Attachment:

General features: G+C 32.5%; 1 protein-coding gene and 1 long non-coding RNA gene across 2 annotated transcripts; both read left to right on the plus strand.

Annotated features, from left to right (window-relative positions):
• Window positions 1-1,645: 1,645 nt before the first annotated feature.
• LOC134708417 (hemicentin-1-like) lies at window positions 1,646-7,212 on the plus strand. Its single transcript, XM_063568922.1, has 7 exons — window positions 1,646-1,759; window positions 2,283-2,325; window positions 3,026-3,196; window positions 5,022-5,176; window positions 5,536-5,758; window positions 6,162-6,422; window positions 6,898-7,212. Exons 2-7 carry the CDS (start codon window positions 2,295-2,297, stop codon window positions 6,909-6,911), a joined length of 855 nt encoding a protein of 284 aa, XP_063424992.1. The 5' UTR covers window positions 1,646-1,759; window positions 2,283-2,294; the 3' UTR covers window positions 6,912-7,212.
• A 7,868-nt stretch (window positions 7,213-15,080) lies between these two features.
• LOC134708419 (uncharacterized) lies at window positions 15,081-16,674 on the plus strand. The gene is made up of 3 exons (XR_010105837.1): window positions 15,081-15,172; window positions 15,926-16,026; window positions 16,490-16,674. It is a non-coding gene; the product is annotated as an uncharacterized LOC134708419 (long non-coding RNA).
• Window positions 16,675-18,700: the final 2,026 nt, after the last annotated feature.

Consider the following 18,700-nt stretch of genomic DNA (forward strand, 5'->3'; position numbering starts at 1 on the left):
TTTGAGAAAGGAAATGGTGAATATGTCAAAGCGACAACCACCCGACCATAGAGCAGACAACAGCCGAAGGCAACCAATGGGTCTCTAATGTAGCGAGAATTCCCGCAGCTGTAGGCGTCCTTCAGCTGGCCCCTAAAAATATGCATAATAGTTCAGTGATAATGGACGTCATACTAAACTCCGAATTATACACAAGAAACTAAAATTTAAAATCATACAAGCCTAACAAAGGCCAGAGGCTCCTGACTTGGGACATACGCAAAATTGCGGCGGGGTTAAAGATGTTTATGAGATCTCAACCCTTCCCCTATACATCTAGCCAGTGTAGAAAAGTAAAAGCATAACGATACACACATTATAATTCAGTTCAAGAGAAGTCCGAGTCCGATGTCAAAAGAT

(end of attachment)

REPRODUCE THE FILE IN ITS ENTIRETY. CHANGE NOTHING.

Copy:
General features: G+C 32.5%; 1 protein-coding gene and 1 long non-coding RNA gene across 2 annotated transcripts; both read left to right on the plus strand.

Annotated features, from left to right (window-relative positions):
• Window positions 1-1,645: 1,645 nt before the first annotated feature.
• LOC134708417 (hemicentin-1-like) lies at window positions 1,646-7,212 on the plus strand. Its single transcript, XM_063568922.1, has 7 exons — window positions 1,646-1,759; window positions 2,283-2,325; window positions 3,026-3,196; window positions 5,022-5,176; window positions 5,536-5,758; window positions 6,162-6,422; window positions 6,898-7,212. Exons 2-7 carry the CDS (start codon window positions 2,295-2,297, stop codon window positions 6,909-6,911), a joined length of 855 nt encoding a protein of 284 aa, XP_063424992.1. The 5' UTR covers window positions 1,646-1,759; window positions 2,283-2,294; the 3' UTR covers window positions 6,912-7,212.
• A 7,868-nt stretch (window positions 7,213-15,080) lies between these two features.
• LOC134708419 (uncharacterized) lies at window positions 15,081-16,674 on the plus strand. The gene is made up of 3 exons (XR_010105837.1): window positions 15,081-15,172; window positions 15,926-16,026; window positions 16,490-16,674. It is a non-coding gene; the product is annotated as an uncharacterized LOC134708419 (long non-coding RNA).
• Window positions 16,675-18,700: the final 2,026 nt, after the last annotated feature.

Consider the following 18,700-nt stretch of genomic DNA (forward strand, 5'->3'; position numbering starts at 1 on the left):
TTTGAGAAAGGAAATGGTGAATATGTCAAAGCGACAACCACCCGACCATAGAGCAGACAACAGCCGAAGGCAACCAATGGGTCTCTAATGTAGCGAGAATTCCCGCAGCTGTAGGCGTCCTTCAGCTGGCCCCTAAAAATATGCATAATAGTTCAGTGATAATGGACGTCATACTAAACTCCGAATTATACACAAGAAACTAAAATTTAAAATCATACAAGCCTAACAAAGGCCAGAGGCTCCTGACTTGGGACATACGCAAAATTGCGGCGGGGTTAAAGATGTTTATGAGATCTCAACCCTTCCCCTATACATCTAGCCAGTGTAGAAAAGTAAAAGCATAACGATACACACATTATAATTCAGTTCAAGAGAAGTCCGAGTCCGATGTCAAAAGAT